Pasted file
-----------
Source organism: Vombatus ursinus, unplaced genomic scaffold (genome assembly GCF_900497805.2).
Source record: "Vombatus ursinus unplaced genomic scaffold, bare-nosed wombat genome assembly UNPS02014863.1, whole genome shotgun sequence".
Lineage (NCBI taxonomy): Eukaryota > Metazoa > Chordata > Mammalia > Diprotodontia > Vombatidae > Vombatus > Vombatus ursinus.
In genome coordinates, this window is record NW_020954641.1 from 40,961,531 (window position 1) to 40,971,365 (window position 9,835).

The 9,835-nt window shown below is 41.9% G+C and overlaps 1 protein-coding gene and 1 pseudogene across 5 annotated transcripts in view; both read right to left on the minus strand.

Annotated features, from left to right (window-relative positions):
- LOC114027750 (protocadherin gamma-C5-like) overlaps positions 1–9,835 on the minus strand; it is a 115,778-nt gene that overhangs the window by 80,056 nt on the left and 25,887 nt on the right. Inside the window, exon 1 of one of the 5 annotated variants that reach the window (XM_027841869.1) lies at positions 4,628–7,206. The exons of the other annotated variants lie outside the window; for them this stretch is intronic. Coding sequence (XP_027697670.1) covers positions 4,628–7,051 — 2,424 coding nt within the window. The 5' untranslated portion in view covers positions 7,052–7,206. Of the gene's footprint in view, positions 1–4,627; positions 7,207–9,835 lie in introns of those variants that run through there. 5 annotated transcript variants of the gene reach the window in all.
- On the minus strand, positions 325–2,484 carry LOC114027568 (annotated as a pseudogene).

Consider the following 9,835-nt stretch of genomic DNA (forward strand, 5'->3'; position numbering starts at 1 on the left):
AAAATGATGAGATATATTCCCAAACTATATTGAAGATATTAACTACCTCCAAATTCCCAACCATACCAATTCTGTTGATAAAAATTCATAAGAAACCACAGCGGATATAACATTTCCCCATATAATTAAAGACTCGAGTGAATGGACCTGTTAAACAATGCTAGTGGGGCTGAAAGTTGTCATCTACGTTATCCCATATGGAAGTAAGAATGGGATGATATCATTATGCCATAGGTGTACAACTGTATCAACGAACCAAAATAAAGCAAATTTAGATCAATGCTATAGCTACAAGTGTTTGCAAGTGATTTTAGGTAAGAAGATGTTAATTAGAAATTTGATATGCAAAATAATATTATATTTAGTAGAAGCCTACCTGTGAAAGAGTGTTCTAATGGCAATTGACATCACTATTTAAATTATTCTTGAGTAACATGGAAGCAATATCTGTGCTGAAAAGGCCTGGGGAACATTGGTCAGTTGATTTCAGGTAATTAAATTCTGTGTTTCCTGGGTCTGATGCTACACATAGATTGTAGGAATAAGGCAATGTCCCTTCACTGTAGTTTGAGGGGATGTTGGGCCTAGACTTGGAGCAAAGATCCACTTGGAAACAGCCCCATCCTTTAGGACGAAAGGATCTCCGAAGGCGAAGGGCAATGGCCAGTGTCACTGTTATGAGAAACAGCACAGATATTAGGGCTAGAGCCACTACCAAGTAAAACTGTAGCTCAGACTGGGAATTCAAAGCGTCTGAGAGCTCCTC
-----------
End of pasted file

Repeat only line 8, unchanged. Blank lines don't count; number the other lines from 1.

- On the minus strand, positions 325–2,484 carry LOC114027568 (annotated as a pseudogene).